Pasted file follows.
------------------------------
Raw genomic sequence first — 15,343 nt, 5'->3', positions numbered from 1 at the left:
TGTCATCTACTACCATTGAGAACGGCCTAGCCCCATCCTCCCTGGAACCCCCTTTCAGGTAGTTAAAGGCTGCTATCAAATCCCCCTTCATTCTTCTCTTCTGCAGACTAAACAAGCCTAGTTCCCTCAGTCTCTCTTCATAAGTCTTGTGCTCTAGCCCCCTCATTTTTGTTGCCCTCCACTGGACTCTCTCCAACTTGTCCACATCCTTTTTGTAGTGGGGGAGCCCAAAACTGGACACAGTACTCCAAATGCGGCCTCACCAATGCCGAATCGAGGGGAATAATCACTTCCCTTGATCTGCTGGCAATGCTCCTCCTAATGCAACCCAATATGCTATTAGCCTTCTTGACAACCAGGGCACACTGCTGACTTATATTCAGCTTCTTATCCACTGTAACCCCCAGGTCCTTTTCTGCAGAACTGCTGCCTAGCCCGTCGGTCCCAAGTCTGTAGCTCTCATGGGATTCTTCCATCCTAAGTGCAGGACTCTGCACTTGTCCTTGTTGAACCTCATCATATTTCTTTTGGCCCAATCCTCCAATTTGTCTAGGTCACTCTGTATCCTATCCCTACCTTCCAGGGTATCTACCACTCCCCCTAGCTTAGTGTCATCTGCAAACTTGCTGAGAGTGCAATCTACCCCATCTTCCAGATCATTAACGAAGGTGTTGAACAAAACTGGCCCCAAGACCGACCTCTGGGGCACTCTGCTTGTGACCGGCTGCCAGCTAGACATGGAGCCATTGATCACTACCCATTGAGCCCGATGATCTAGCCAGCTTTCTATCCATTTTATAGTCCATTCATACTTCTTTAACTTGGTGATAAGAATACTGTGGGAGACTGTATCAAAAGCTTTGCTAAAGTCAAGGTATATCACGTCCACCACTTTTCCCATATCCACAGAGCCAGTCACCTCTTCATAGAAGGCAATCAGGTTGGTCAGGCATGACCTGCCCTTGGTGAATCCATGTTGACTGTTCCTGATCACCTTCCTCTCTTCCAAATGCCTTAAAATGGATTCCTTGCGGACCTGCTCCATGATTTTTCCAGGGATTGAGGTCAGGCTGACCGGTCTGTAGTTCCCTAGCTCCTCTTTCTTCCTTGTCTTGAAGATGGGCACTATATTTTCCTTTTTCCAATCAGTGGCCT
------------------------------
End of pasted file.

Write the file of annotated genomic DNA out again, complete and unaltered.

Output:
Raw genomic sequence first — 15,343 nt, 5'->3', positions numbered from 1 at the left:
TGTCATCTACTACCATTGAGAACGGCCTAGCCCCATCCTCCCTGGAACCCCCTTTCAGGTAGTTAAAGGCTGCTATCAAATCCCCCTTCATTCTTCTCTTCTGCAGACTAAACAAGCCTAGTTCCCTCAGTCTCTCTTCATAAGTCTTGTGCTCTAGCCCCCTCATTTTTGTTGCCCTCCACTGGACTCTCTCCAACTTGTCCACATCCTTTTTGTAGTGGGGGAGCCCAAAACTGGACACAGTACTCCAAATGCGGCCTCACCAATGCCGAATCGAGGGGAATAATCACTTCCCTTGATCTGCTGGCAATGCTCCTCCTAATGCAACCCAATATGCTATTAGCCTTCTTGACAACCAGGGCACACTGCTGACTTATATTCAGCTTCTTATCCACTGTAACCCCCAGGTCCTTTTCTGCAGAACTGCTGCCTAGCCCGTCGGTCCCAAGTCTGTAGCTCTCATGGGATTCTTCCATCCTAAGTGCAGGACTCTGCACTTGTCCTTGTTGAACCTCATCATATTTCTTTTGGCCCAATCCTCCAATTTGTCTAGGTCACTCTGTATCCTATCCCTACCTTCCAGGGTATCTACCACTCCCCCTAGCTTAGTGTCATCTGCAAACTTGCTGAGAGTGCAATCTACCCCATCTTCCAGATCATTAACGAAGGTGTTGAACAAAACTGGCCCCAAGACCGACCTCTGGGGCACTCTGCTTGTGACCGGCTGCCAGCTAGACATGGAGCCATTGATCACTACCCATTGAGCCCGATGATCTAGCCAGCTTTCTATCCATTTTATAGTCCATTCATACTTCTTTAACTTGGTGATAAGAATACTGTGGGAGACTGTATCAAAAGCTTTGCTAAAGTCAAGGTATATCACGTCCACCACTTTTCCCATATCCACAGAGCCAGTCACCTCTTCATAGAAGGCAATCAGGTTGGTCAGGCATGACCTGCCCTTGGTGAATCCATGTTGACTGTTCCTGATCACCTTCCTCTCTTCCAAATGCCTTAAAATGGATTCCTTGCGGACCTGCTCCATGATTTTTCCAGGGATTGAGGTCAGGCTGACCGGTCTGTAGTTCCCTAGCTCCTCTTTCTTCCTTGTCTTGAAGATGGGCACTATATTTTCCTTTTTCCAATCAGTGGCCT